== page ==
The Future For British Geeks

The police decided that wearing a rain jacket, carrying a rucksack with a laptop inside, looking down at the steps while going into a tube station and checking your phone for messages just ticked too many boxes on their checklist and makes you a terrorist suspect. How many other people are not only wrongly detained but wrongly arrested every week in similar circumstances? And how many of them are also computer and telecoms enthusiasts, fitting the police’s terrorist profile so well?

This man was arrested, his house searched and his possessions confiscated, and was detained overnight on the flimsy evidence listed above. His name is now permanently in police records. And the police are asking for yet more powers.

11 thoughts on “The Future For British Geeks

  1. Can’t this guy sue the police or the government or something for damages (trama, time lost sitting in jail, loss of possesions, etc)? It doesn’t look like they have any real evidence against him.

  2. The police will naturally always ask for more powers, it makes their job (reducing crime etc.) Its the job of our politicians to balance how many powers they grant the police against the cost to society in lost freedoms and innocents in prison. Unfortunately politicians lately don’t seem to realise that the police, quite naturally, have a vested interest and that their advice might not be the best for the coutry overall.

    There’s a pledge on pledgebank to write to your MP against the imposition of a police state. I can’t say its the best written pledge, and at the current rate it looks likely to fail. But, writing to your MP can help to educate them. They need to be persuaded that we value our freedom. Otherwise they will follow the media calls to “do something” to make us “safe”.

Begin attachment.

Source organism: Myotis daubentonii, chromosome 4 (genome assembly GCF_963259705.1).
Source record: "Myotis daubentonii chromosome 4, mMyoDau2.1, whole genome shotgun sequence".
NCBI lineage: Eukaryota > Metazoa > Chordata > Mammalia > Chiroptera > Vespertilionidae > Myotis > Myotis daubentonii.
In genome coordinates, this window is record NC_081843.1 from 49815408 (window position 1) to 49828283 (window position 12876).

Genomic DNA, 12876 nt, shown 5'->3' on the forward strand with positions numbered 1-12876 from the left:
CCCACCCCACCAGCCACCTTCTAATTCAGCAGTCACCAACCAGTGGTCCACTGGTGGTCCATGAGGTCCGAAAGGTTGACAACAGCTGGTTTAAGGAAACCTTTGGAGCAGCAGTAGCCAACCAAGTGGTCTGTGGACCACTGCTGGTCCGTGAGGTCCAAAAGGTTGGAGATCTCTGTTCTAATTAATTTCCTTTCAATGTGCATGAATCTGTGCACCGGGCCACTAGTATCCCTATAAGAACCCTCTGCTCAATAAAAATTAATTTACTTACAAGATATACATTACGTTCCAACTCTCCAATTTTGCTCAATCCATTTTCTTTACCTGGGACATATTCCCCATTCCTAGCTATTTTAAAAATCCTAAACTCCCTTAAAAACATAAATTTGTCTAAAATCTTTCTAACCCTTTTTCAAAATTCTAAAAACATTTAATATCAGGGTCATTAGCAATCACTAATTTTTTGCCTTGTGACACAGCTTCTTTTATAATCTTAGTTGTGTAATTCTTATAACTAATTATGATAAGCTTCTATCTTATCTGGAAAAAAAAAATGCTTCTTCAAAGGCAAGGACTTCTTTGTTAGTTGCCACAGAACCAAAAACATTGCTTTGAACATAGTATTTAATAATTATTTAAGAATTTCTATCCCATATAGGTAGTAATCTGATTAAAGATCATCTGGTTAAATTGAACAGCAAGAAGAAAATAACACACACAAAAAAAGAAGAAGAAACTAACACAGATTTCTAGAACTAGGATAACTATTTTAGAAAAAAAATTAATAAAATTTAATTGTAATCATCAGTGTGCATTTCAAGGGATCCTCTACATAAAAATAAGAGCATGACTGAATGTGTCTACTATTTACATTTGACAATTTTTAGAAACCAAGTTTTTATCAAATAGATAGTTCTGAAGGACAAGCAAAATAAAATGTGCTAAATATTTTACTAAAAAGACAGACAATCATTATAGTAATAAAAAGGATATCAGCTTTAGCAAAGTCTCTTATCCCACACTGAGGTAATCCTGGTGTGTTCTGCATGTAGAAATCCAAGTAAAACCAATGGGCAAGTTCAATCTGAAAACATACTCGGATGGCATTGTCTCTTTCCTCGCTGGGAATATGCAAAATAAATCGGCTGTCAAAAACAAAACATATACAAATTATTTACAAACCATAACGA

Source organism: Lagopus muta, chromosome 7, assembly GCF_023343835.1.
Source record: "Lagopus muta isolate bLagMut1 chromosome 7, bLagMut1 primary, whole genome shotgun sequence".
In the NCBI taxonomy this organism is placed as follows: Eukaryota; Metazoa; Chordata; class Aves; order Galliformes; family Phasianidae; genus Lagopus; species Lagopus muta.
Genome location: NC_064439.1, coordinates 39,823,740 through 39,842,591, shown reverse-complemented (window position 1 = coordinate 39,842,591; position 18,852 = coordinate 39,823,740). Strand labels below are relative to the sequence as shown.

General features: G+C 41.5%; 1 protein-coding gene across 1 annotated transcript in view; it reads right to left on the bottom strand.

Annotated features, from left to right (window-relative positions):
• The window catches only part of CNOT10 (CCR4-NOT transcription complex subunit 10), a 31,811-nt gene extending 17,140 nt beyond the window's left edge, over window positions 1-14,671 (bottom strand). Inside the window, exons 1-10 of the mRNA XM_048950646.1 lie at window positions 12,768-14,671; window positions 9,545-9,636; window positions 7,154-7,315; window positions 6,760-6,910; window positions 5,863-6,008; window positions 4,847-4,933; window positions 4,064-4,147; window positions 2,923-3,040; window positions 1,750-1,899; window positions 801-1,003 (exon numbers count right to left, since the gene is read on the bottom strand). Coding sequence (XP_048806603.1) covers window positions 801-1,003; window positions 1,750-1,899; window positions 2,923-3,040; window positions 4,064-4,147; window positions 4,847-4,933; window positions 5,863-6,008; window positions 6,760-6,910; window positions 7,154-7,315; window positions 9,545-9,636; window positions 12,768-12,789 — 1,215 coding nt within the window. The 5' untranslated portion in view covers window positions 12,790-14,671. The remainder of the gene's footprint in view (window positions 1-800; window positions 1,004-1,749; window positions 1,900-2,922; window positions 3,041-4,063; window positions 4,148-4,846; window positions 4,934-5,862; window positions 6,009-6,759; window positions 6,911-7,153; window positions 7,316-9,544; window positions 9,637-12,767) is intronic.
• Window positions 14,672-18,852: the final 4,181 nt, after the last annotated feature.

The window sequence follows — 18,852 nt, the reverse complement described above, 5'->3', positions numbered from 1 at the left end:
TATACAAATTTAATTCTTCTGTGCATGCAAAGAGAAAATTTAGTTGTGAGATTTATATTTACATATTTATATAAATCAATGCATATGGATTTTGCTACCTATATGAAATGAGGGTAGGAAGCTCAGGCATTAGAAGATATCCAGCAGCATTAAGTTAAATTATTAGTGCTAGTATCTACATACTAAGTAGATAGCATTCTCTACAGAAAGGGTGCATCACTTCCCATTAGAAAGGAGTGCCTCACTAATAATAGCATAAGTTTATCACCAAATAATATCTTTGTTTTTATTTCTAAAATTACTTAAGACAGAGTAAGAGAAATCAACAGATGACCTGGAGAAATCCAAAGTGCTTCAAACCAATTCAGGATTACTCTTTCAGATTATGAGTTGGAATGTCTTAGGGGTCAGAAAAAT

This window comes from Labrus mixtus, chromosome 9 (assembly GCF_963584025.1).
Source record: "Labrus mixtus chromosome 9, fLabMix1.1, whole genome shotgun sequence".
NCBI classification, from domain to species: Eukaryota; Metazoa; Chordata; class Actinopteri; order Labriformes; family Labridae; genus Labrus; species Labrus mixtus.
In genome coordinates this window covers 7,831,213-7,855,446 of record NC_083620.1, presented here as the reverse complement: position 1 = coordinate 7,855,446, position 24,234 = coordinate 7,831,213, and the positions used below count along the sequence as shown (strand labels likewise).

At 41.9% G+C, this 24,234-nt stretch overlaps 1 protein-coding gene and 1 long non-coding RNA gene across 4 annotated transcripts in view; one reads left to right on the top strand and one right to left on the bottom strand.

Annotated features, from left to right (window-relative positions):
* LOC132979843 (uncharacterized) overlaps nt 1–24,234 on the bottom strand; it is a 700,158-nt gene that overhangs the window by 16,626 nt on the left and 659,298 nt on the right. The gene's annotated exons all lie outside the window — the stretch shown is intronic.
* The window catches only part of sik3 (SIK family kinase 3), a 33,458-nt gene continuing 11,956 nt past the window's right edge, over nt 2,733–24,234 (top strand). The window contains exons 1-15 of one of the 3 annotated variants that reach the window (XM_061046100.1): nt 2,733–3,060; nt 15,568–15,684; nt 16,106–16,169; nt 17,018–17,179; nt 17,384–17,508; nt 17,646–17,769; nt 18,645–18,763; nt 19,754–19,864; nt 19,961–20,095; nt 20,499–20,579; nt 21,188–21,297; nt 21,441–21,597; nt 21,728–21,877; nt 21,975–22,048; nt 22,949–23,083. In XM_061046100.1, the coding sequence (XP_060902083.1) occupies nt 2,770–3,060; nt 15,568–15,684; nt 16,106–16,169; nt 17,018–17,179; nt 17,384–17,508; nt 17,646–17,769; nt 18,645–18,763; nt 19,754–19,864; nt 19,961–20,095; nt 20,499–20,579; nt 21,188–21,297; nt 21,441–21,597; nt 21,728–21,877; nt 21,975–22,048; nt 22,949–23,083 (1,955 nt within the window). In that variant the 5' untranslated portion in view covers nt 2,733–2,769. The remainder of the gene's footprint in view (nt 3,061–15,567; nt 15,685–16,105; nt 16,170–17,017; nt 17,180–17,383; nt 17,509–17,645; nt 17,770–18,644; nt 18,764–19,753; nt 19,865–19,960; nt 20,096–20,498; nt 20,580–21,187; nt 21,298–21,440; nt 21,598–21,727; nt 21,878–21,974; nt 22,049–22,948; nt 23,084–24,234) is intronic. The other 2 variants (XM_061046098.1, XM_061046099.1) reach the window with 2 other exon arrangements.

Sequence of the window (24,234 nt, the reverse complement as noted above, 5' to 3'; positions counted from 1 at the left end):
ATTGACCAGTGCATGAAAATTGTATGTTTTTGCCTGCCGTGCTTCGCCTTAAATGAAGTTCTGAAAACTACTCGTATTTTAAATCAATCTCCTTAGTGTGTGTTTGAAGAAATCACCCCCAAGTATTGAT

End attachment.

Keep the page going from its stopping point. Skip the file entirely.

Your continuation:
3. His name is now permanently in police records

    And his DNA is permanently on the national register too …

  4. I don’t really see the problem. There will _always_ be a trade-off between personal inconvenience and security. Think about it – if the police had _no_ powers to detain anyone for any time at all to investigate anything, then we’d all have the very greatest inconvenience – because we’d be at the mercy of criminals. Having to be detained for a night sometimes is the price we all pay for having a police force. There’s _always_ a trade-off. The question is about the balance in that trade-off. One night is nothing to complain about – it’s a price well worth paying. Now, if they’d locked him up for a month, I’d argue that was over the top. But as it is, there’s nothing to see here…

  5. “In the US we have just one benchmark: skin color. Nothing else. Hence the reason security personnel in the US make so little.”

    While so far these have been Muslim terrorists with certain simillar features, this statement is untrue. Although it is stupid, checks are random and little old ladies & even my young daughter are sometimes searched.

    Profiling makes sense, but not going sofar as house searches, which thankfully would not be allowed in America.

  6. @David:
    “I don’t really see the problem. There will _always_ be a trade-off between personal inconvenience and security.”

    The policies set forth aren’t likely to be helpful, as they are reactive to prior threats. Terrorists are not stupid. They pay attention to what’s going on and won’t attempt an attack that is likely to fail. I doubt they’ll target the subway system again. But there are so many other vulnerable targets out there.

    So the problem here is that this is a bad tradeoff. The marginal increase in security is outweighed by severe breaches in civil liberties. You’d quickly change your mind were you to go through such an experience. It’s easy to downplay the problem when you’re not directly affected by it.